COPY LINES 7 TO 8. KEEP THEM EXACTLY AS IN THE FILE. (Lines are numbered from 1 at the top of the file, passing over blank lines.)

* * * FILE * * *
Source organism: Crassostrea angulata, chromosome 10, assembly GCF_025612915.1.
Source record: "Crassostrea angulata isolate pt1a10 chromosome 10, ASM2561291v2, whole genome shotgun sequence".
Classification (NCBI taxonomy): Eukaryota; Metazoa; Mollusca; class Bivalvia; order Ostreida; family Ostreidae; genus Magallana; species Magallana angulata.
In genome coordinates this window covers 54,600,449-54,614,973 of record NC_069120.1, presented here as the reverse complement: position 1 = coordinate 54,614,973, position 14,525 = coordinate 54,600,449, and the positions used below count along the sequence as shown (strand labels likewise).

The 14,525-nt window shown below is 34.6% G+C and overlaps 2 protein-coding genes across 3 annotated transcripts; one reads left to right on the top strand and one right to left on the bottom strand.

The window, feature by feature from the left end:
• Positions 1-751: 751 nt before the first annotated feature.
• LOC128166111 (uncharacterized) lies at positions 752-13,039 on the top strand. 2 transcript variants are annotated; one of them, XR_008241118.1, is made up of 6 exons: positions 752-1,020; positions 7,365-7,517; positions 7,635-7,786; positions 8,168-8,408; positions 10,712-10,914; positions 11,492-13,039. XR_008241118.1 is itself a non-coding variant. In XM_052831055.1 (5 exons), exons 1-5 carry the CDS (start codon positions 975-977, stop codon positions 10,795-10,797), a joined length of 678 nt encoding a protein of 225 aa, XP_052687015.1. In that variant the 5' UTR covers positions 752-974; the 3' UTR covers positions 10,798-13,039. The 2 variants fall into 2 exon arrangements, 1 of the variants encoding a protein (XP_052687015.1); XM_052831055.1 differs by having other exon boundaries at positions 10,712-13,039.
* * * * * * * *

• Positions 1-751: 751 nt before the first annotated feature.
• LOC128166111 (uncharacterized) lies at positions 752-13,039 on the top strand. 2 transcript variants are annotated; one of them, XR_008241118.1, is made up of 6 exons: positions 752-1,020; positions 7,365-7,517; positions 7,635-7,786; positions 8,168-8,408; positions 10,712-10,914; positions 11,492-13,039. XR_008241118.1 is itself a non-coding variant. In XM_052831055.1 (5 exons), exons 1-5 carry the CDS (start codon positions 975-977, stop codon positions 10,795-10,797), a joined length of 678 nt encoding a protein of 225 aa, XP_052687015.1. In that variant the 5' UTR covers positions 752-974; the 3' UTR covers positions 10,798-13,039. The 2 variants fall into 2 exon arrangements, 1 of the variants encoding a protein (XP_052687015.1); XM_052831055.1 differs by having other exon boundaries at positions 10,712-13,039.